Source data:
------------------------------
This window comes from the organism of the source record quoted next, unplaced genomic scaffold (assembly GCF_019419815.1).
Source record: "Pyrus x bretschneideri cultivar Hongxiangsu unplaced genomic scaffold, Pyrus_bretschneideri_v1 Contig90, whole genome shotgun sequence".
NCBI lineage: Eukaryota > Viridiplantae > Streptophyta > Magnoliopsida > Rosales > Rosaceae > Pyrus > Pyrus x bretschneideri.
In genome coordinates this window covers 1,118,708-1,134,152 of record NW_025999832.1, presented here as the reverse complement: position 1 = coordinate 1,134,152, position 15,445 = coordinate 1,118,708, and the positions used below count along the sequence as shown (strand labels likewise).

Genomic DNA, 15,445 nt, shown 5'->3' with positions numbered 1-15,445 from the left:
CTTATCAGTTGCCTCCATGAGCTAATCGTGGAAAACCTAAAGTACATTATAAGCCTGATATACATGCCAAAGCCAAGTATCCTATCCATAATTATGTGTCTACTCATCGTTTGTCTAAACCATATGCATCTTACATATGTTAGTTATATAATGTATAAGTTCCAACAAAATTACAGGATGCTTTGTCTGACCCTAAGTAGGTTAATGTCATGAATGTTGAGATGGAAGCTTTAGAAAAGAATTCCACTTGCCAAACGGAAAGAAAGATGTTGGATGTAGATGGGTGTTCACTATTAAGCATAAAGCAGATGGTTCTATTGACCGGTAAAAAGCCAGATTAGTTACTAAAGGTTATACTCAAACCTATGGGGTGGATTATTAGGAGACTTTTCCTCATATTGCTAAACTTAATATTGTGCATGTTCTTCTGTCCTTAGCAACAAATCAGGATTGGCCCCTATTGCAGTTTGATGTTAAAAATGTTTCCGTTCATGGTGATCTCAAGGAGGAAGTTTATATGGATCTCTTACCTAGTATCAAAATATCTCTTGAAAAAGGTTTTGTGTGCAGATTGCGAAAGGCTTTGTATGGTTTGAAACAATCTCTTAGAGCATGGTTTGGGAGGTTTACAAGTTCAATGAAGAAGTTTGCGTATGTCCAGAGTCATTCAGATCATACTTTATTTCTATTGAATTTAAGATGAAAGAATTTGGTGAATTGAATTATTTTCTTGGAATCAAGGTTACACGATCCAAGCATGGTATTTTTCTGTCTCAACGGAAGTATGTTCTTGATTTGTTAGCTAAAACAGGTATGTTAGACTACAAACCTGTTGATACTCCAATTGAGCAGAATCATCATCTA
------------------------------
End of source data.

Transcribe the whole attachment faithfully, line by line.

This window comes from the organism of the source record quoted next, unplaced genomic scaffold (assembly GCF_019419815.1).
Source record: "Pyrus x bretschneideri cultivar Hongxiangsu unplaced genomic scaffold, Pyrus_bretschneideri_v1 Contig90, whole genome shotgun sequence".
NCBI lineage: Eukaryota > Viridiplantae > Streptophyta > Magnoliopsida > Rosales > Rosaceae > Pyrus > Pyrus x bretschneideri.
In genome coordinates this window covers 1,118,708-1,134,152 of record NW_025999832.1, presented here as the reverse complement: position 1 = coordinate 1,134,152, position 15,445 = coordinate 1,118,708, and the positions used below count along the sequence as shown (strand labels likewise).

Genomic DNA, 15,445 nt, shown 5'->3' with positions numbered 1-15,445 from the left:
CTTATCAGTTGCCTCCATGAGCTAATCGTGGAAAACCTAAAGTACATTATAAGCCTGATATACATGCCAAAGCCAAGTATCCTATCCATAATTATGTGTCTACTCATCGTTTGTCTAAACCATATGCATCTTACATATGTTAGTTATATAATGTATAAGTTCCAACAAAATTACAGGATGCTTTGTCTGACCCTAAGTAGGTTAATGTCATGAATGTTGAGATGGAAGCTTTAGAAAAGAATTCCACTTGCCAAACGGAAAGAAAGATGTTGGATGTAGATGGGTGTTCACTATTAAGCATAAAGCAGATGGTTCTATTGACCGGTAAAAAGCCAGATTAGTTACTAAAGGTTATACTCAAACCTATGGGGTGGATTATTAGGAGACTTTTCCTCATATTGCTAAACTTAATATTGTGCATGTTCTTCTGTCCTTAGCAACAAATCAGGATTGGCCCCTATTGCAGTTTGATGTTAAAAATGTTTCCGTTCATGGTGATCTCAAGGAGGAAGTTTATATGGATCTCTTACCTAGTATCAAAATATCTCTTGAAAAAGGTTTTGTGTGCAGATTGCGAAAGGCTTTGTATGGTTTGAAACAATCTCTTAGAGCATGGTTTGGGAGGTTTACAAGTTCAATGAAGAAGTTTGCGTATGTCCAGAGTCATTCAGATCATACTTTATTTCTATTGAATTTAAGATGAAAGAATTTGGTGAATTGAATTATTTTCTTGGAATCAAGGTTACACGATCCAAGCATGGTATTTTTCTGTCTCAACGGAAGTATGTTCTTGATTTGTTAGCTAAAACAGGTATGTTAGACTACAAACCTGTTGATACTCCAATTGAGCAGAATCATCATCTA